Kaddish

(redirected from Mourner's Kaddish)
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Kaddish

a prayer said for a close relative. [Judaism: Jobes, II, 901]
See: Grief
References in periodicals archive ?
The Seder Ray Amram Ga'on (ninth century) lists the text of the half-Kaddish, the full Kaddish, and the rabbinic Kaddish, but no mourner's Kaddish as we know that from later times (on these forms, see below).
Once the mourner's kaddish had taken on more or less its present liturgical usage, in the late Middle Ages, it served a purgatorial function: the deliverance of the father's soul by the son's Jewish learning and diligence.
The caricature of Granpa Boris is reminiscent of stereotypical Nazi-era depictions of Jews and the use of the Mourner's Kaddish in a jocular fashion demeans the solemnity of the prayer," said Foxman.
As the Sonderkommando plans a rebellion, Saul decides to carry out an impossible task: save the child's body from the flames, find a rabbi to recite the mourner's Kaddish and offer the boy a proper burial.
I have always read the Mourner's Kaddish as a unique provocation to God.
Rabbi Seth Bernstein recited the mourner's kaddish.
The traditional Jewish mourner's Kaddish, attended by 250 mourners from Orange and Los Angeles counties, honored the Columbia crew by singing songs and lighting seven candles in their memories.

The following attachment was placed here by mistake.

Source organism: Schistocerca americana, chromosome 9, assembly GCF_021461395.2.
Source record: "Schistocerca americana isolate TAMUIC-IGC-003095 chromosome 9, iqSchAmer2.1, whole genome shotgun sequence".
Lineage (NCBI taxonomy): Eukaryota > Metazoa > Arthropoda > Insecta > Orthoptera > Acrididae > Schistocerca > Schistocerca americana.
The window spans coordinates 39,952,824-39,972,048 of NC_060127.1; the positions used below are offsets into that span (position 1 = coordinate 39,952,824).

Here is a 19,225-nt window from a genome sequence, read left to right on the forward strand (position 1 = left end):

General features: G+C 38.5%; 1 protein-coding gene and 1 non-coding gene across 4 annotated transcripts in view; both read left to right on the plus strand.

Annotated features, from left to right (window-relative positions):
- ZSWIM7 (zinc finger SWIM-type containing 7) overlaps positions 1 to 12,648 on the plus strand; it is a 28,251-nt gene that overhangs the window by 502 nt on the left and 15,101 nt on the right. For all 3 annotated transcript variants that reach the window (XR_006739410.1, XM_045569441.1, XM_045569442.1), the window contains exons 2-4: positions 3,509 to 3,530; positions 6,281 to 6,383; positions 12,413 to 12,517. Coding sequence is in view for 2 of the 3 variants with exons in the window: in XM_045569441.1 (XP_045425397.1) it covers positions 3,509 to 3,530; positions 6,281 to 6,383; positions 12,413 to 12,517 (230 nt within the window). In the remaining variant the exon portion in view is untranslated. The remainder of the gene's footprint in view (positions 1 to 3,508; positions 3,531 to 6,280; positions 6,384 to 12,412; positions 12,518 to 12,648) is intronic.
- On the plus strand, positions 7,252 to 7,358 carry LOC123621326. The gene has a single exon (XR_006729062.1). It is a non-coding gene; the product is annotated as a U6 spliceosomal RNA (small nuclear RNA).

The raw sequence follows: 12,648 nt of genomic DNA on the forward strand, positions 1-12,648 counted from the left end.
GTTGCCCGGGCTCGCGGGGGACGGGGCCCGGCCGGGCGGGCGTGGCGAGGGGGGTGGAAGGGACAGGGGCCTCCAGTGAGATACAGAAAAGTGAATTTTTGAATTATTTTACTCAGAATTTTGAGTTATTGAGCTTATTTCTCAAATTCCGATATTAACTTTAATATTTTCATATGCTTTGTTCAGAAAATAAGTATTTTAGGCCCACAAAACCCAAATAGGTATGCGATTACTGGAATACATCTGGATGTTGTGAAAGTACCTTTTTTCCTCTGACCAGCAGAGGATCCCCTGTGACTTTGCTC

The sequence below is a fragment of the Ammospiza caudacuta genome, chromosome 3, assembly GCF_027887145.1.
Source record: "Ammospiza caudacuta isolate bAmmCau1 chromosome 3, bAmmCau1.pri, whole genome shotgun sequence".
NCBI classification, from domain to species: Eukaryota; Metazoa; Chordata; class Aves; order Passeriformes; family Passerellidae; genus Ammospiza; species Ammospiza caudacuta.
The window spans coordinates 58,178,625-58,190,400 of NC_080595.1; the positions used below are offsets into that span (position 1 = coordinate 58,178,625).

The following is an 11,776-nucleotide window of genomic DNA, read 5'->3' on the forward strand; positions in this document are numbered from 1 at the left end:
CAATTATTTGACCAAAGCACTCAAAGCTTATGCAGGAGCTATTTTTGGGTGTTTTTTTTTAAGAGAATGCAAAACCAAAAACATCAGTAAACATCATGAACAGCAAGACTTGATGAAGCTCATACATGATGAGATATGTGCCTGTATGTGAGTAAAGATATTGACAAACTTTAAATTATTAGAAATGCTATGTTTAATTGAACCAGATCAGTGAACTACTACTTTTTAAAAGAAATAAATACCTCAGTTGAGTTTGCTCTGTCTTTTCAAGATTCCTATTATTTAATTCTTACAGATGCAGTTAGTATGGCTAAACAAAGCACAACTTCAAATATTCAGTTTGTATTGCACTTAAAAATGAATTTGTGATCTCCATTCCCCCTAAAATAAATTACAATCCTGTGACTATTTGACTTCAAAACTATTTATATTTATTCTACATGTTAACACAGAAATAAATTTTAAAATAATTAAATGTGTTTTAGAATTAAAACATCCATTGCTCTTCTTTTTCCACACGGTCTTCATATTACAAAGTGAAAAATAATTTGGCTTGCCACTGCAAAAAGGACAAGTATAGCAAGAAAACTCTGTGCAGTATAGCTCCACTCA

The practice of reciting the mourner's kaddish seems to have begun in the years just after the Crusades, when a superabundance of mourners led to the tradition of linking personal grief with the collective grief of the Jewish people.
Rabbi Mark Blazer played recordings from 9-11, tribute songs, a healing prayer and recited the traditional mourner's kaddish.
Other aspects of the service include remarks from the Israeli Consul General, a proclamation from the City of Houston, songs by the Houston Cantorial Association, poetry readings, and the reading of the Mourner's Kaddish.
The argument is all the more compelling when we realize that the elicitation of "yehei shemei rabba" in response to mourner's Kaddish is a form of kiddush haShem (the public sanctification of God's name), and not only are women fully obligated in that mitzvah, but, according to some authorities, because of that obligation they may count in the minyan required for such a public sanctification.
That's a testament to their existence,'' said Rabbi Mark Blazer, who recited the traditional mourner's kaddish.